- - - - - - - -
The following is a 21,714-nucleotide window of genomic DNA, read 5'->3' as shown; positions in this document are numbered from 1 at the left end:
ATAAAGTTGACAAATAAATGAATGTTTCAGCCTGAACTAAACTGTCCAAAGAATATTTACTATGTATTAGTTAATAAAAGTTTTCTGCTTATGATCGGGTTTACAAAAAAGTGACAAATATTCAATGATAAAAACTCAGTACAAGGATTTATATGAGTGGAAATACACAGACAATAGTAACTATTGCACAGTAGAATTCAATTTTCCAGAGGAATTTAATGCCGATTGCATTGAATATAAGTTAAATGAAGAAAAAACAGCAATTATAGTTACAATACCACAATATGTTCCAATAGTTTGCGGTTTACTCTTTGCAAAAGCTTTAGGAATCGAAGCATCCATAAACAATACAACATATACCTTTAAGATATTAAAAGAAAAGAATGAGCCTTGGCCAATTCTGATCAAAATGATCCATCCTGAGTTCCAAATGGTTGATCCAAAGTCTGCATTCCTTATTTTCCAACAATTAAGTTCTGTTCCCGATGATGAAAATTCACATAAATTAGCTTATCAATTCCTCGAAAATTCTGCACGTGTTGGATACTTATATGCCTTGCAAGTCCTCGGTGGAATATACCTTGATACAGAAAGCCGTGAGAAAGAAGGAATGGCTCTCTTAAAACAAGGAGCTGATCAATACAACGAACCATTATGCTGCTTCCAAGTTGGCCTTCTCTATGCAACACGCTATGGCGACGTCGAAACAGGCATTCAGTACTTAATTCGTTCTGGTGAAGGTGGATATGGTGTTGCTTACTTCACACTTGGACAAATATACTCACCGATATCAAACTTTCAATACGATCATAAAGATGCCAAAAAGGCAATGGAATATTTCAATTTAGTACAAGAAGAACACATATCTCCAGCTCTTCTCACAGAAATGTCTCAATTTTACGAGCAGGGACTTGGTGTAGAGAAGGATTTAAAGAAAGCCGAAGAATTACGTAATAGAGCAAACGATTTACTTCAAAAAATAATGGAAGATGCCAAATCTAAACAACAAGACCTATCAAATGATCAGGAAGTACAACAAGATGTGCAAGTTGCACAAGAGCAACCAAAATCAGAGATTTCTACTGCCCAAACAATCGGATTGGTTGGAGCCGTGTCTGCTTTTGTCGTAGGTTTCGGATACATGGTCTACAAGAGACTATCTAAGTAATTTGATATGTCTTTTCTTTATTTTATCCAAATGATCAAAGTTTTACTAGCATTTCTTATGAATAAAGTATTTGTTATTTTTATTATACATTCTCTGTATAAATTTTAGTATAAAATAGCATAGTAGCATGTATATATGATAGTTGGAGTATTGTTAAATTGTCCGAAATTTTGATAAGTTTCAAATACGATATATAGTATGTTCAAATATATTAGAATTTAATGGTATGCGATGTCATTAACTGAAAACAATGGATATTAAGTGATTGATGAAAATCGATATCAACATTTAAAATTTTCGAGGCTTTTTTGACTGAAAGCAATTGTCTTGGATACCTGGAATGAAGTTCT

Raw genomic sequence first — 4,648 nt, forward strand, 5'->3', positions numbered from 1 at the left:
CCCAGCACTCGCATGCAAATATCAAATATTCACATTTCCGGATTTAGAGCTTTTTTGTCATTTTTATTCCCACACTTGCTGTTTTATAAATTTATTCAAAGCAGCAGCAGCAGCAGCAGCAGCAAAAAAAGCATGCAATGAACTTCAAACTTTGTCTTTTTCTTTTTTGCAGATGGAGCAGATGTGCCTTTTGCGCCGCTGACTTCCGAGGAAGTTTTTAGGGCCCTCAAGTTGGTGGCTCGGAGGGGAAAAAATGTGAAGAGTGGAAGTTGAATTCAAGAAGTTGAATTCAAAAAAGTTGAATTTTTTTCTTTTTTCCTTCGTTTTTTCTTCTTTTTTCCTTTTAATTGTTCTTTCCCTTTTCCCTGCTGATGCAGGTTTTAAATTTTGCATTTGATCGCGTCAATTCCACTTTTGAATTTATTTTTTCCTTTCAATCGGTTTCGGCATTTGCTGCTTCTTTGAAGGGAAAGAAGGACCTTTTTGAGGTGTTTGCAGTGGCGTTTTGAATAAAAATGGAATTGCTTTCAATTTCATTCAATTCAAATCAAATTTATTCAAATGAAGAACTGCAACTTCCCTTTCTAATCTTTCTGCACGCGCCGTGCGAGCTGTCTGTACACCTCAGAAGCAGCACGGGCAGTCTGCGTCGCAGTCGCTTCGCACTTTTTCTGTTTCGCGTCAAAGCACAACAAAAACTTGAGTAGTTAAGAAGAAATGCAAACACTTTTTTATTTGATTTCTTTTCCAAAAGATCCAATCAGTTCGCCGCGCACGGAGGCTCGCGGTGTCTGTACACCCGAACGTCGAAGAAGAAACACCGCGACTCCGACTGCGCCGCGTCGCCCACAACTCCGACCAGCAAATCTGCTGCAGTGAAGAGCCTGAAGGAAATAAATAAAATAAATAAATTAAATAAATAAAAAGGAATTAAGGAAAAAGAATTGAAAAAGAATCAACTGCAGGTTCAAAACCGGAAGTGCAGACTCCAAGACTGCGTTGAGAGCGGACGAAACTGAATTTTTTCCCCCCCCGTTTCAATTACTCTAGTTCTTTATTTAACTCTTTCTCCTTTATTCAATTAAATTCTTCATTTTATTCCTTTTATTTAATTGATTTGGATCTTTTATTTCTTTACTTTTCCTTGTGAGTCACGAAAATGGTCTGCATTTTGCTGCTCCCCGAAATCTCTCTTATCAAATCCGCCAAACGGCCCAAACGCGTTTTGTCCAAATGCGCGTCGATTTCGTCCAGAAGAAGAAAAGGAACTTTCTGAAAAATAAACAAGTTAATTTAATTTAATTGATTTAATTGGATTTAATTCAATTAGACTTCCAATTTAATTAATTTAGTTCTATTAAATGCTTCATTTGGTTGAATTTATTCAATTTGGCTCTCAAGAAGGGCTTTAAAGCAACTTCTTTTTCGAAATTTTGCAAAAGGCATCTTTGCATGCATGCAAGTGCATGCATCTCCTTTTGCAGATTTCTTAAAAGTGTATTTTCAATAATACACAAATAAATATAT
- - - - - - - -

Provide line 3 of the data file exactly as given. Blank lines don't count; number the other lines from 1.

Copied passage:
Raw genomic sequence first — 4,648 nt, forward strand, 5'->3', positions numbered from 1 at the left: